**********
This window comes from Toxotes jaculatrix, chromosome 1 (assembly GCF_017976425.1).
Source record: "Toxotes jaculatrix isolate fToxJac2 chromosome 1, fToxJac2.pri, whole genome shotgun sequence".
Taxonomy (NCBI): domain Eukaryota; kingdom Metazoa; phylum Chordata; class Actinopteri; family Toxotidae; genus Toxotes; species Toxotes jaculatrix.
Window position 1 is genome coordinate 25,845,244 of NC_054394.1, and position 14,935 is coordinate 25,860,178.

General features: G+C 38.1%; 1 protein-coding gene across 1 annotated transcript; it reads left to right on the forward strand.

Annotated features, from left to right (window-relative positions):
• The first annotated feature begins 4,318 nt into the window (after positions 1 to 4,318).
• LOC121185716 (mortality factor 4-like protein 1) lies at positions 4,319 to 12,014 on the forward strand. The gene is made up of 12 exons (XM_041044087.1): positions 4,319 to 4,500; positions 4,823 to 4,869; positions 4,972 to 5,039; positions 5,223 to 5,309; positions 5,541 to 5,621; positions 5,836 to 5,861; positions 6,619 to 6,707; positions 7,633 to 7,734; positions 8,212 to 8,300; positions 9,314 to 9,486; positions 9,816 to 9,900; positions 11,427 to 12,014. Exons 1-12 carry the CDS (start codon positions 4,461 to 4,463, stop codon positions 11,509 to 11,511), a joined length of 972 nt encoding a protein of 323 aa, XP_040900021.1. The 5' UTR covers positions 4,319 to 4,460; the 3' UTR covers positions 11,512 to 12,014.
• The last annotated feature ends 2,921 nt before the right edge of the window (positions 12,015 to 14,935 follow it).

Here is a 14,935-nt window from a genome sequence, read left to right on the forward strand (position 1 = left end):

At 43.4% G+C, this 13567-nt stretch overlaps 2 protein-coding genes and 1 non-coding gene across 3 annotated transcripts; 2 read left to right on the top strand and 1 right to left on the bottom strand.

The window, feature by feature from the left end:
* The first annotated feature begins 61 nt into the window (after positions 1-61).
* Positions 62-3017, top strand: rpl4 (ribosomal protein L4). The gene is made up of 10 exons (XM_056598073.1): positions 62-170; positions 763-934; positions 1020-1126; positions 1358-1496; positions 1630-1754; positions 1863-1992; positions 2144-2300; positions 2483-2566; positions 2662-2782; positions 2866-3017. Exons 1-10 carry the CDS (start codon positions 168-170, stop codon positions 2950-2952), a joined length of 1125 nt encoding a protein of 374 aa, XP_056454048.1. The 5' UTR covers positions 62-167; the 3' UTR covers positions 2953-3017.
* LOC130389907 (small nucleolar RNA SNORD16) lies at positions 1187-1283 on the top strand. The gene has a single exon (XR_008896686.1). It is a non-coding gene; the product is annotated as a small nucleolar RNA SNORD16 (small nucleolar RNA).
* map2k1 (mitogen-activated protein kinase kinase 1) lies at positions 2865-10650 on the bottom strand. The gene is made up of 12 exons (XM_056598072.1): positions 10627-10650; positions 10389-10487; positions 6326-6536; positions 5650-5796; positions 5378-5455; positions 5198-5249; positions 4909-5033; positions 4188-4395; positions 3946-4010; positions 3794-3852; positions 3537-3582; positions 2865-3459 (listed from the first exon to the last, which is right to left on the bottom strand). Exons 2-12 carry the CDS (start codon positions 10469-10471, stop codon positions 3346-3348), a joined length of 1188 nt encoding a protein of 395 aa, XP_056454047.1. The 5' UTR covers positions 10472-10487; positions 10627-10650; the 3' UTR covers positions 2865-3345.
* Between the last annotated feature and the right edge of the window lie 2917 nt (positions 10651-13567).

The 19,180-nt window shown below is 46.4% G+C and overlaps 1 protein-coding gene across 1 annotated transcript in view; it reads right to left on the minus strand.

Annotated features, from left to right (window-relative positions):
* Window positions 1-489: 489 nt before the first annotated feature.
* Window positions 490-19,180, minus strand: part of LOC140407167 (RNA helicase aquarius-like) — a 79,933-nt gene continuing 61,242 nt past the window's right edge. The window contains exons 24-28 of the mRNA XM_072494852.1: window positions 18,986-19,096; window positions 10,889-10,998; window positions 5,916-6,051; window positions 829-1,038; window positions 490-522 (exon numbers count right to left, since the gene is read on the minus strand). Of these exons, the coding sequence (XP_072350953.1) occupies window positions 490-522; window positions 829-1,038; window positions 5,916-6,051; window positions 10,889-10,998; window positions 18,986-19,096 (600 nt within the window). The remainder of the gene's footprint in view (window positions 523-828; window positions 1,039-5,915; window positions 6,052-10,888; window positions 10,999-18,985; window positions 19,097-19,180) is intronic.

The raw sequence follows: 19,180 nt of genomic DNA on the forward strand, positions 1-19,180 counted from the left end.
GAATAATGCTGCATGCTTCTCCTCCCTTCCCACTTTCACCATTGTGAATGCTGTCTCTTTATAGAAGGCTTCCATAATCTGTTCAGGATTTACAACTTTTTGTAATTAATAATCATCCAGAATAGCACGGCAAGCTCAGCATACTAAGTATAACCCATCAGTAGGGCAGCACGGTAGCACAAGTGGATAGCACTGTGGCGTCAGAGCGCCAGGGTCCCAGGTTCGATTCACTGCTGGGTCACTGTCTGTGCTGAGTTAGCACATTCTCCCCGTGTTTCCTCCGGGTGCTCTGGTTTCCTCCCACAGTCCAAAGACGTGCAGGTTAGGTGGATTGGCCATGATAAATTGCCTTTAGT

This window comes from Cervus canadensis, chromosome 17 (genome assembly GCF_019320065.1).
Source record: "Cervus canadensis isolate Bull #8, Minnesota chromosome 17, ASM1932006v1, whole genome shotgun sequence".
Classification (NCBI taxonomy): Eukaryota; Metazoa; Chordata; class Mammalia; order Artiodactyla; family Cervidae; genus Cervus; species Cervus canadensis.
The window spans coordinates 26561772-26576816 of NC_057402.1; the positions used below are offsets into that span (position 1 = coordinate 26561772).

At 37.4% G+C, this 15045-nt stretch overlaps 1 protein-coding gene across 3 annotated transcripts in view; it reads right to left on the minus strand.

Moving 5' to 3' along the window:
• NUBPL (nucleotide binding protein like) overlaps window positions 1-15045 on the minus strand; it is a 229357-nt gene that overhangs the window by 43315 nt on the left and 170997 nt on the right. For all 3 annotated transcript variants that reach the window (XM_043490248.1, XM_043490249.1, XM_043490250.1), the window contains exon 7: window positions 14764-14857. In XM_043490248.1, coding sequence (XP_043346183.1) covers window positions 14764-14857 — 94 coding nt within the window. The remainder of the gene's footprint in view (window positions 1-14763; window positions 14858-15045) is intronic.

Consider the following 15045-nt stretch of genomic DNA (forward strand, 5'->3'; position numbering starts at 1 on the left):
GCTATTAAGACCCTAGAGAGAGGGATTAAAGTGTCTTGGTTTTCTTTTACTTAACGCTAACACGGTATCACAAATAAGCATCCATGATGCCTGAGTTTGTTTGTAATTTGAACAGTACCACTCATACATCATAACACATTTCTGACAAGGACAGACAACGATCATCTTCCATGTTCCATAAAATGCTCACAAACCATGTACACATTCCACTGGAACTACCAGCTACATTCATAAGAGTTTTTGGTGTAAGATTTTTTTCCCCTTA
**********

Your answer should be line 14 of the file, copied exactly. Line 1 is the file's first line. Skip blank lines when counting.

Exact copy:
* Positions 62-3017, top strand: rpl4 (ribosomal protein L4). The gene is made up of 10 exons (XM_056598073.1): positions 62-170; positions 763-934; positions 1020-1126; positions 1358-1496; positions 1630-1754; positions 1863-1992; positions 2144-2300; positions 2483-2566; positions 2662-2782; positions 2866-3017. Exons 1-10 carry the CDS (start codon positions 168-170, stop codon positions 2950-2952), a joined length of 1125 nt encoding a protein of 374 aa, XP_056454048.1. The 5' UTR covers positions 62-167; the 3' UTR covers positions 2953-3017.